Page speed has always been a critical part of SEO work, and as more companies switch to online operations, optimization becomes more important than ever. However, it is a complex topic that is usually very technical. What is the most important information about the page speed of your website and how can you start to improve? To help answer these questions, we share this popular episode of Whiteboard Friday (originally released in February 2019), in which Britney Muller explains everything you need to know to get started.
Hey Moz fans. Welcome to another edition of Whiteboard Friday. Today we're going through all of the page speed things and really get to the bottom of why it's so important for you to think about and work on it at work.
At the very basic level, I will briefly explain how to load a website. This way we can somehow take care of why all of this is important.
How to load a website
Typically, the DOM needs to request additional resources from your server so that everything is possible. This is where things on your site really slow down. I hope that with this background knowledge we will be able to solve some of these problems.
Problems that could slow down your website
What are some of the most common culprits?
- In the first place are pictures. Large images are the main cause of slow website loading.
- Hosting can cause problems.
- Plugins, apps and widgets, basically any third-party script, can slow down the loading time.
- Your subject and any large files beyond that can also slow things down a lot.
- Redirects, the number of hops it takes to get to a website, slow down the work.
But all of these things can be a culprit. So we're going to look at some resources, some of the metrics and what they mean, and then some ways you can improve your page speed today.
Page speed tools and resources
The main resources I have listed here are Google tools and insights suggested by Google. I think what's really interesting about these is that we can see what their concerns about page speed are and really start seeing the shift towards the user. We should think about it anyway. But first and foremost, how does this affect the people who come to your website, and secondly, how can we achieve the double advantage that Google perceives it as being of higher quality?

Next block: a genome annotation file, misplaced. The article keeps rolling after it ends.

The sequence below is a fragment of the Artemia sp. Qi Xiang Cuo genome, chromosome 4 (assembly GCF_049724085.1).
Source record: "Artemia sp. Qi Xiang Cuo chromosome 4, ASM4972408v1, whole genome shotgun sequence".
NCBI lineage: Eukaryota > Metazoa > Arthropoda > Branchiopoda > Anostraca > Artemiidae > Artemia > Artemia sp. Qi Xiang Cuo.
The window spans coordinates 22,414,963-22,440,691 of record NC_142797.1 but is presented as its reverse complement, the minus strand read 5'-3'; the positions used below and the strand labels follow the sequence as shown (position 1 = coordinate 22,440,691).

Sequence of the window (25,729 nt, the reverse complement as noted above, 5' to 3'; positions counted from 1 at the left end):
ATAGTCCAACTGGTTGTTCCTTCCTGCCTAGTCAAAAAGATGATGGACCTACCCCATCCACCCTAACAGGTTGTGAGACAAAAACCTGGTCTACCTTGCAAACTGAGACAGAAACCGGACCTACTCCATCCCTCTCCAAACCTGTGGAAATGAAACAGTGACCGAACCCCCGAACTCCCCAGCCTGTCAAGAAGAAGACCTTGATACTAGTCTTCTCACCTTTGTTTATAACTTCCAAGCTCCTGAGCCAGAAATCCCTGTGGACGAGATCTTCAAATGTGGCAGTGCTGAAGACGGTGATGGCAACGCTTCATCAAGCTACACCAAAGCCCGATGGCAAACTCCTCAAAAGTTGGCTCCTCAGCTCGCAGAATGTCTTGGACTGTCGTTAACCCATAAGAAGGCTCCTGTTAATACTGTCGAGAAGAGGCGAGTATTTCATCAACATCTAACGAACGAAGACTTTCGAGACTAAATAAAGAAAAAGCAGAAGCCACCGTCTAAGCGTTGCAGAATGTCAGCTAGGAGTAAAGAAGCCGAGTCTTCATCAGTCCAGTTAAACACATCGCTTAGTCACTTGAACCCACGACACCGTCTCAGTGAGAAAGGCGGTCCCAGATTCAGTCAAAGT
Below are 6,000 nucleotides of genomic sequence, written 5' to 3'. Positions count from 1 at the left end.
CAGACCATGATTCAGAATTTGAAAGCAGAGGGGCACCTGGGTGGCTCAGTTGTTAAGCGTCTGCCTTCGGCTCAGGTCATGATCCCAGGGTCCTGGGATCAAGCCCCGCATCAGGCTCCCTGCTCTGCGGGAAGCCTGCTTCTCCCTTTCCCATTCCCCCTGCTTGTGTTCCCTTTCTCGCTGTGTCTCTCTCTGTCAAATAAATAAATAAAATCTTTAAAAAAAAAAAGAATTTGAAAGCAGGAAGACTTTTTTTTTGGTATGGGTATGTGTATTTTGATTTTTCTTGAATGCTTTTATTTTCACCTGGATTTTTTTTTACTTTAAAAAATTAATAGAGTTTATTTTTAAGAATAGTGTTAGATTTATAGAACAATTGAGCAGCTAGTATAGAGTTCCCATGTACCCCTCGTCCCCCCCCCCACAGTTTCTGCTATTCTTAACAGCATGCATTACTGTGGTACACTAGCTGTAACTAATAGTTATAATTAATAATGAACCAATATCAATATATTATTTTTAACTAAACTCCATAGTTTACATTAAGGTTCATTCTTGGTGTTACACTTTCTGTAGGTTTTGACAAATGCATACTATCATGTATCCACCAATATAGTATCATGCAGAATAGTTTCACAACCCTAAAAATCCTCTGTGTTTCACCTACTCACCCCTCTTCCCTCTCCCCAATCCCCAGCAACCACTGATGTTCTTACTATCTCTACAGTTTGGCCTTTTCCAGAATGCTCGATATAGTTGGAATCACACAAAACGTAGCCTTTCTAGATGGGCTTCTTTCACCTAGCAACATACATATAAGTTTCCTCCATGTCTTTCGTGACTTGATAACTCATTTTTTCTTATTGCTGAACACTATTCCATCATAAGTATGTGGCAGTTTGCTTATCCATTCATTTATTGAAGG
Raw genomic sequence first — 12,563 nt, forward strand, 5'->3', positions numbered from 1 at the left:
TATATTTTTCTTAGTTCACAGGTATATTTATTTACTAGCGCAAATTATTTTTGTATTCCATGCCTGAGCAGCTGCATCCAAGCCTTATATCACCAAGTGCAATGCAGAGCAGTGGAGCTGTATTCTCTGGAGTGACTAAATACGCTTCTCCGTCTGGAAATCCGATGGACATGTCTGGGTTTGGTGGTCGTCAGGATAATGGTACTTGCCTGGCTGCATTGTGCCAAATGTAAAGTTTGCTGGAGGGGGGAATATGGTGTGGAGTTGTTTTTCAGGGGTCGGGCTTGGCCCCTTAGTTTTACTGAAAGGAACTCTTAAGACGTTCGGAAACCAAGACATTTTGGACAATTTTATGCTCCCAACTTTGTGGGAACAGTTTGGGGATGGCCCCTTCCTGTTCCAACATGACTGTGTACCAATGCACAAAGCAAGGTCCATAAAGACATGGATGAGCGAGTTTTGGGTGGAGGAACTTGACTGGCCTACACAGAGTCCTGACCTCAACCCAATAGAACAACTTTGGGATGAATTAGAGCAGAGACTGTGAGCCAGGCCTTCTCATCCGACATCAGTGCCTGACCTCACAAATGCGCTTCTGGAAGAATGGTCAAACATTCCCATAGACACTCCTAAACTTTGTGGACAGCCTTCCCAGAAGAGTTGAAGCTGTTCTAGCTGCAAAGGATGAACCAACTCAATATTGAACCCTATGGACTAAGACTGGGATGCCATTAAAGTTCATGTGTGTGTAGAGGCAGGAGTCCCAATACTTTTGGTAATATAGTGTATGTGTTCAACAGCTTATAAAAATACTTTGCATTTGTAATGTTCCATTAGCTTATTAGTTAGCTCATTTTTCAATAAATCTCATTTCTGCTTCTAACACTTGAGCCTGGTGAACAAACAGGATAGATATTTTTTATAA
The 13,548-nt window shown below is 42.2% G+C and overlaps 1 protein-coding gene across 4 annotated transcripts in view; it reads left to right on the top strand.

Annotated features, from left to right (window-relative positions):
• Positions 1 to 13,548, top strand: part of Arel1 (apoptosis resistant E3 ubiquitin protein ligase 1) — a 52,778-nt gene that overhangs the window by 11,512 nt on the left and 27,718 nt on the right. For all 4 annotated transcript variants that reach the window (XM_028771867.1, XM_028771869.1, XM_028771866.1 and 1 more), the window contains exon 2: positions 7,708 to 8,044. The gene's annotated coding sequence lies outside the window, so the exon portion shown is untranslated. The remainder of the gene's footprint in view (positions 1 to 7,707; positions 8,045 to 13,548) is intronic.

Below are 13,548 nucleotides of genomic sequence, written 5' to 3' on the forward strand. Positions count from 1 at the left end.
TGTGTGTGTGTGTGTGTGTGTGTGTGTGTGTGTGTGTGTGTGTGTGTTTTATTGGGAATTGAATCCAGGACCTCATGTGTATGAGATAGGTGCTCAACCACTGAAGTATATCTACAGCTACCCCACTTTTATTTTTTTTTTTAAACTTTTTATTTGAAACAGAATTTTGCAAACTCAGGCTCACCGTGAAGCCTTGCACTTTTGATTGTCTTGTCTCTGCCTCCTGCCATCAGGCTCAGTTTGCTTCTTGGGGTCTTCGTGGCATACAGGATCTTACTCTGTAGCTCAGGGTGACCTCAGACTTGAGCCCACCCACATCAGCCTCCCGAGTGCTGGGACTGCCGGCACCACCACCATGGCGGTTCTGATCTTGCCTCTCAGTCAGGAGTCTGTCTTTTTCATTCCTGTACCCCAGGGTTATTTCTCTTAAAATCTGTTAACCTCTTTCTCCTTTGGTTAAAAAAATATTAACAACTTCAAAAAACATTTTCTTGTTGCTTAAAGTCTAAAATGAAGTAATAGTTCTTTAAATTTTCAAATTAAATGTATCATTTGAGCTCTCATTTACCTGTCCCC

We know that Google suggests a website that should load between two and three seconds. The faster the better, of course. But there is the range. I also suggest that you see this as competitive. Put your competitors in some of these tools and compare your speed goals with those of your industry. I think that's a cool way to go into that.
Chrome User Experience Report
These are real Chrome user metrics. Unfortunately, it's only available for larger, popular websites, but you get some really good data from it. It's in BigQuery *, so some basic SQL knowledge is required.
* Editor's Note: We have edited this transcript for accuracy. In the video, Britney said "BigML" but wanted to say BigQuery. It's hard to film an advanced-themed whiteboard Friday in a single shot! 🙂
Lighthouse, one of my favorites, is available directly in Chrome Dev Tools. If you're on a webpage and click "Check Item" and open Chrome Dev Tools on the far right of the "Monitoring" tab, you can run a lighthouse report directly in your browser.
What I love about it is that it gives you very specific examples and corrections that you can do. It's fun to know that it's automatically simulating fast 3G and that they focus on 3G mobile users. I like to switch this to applied 3G fast because Lighthouse has to actually run this load. It takes a little bit longer, but it seems a little bit more precise. Good to know.
Insights into page speed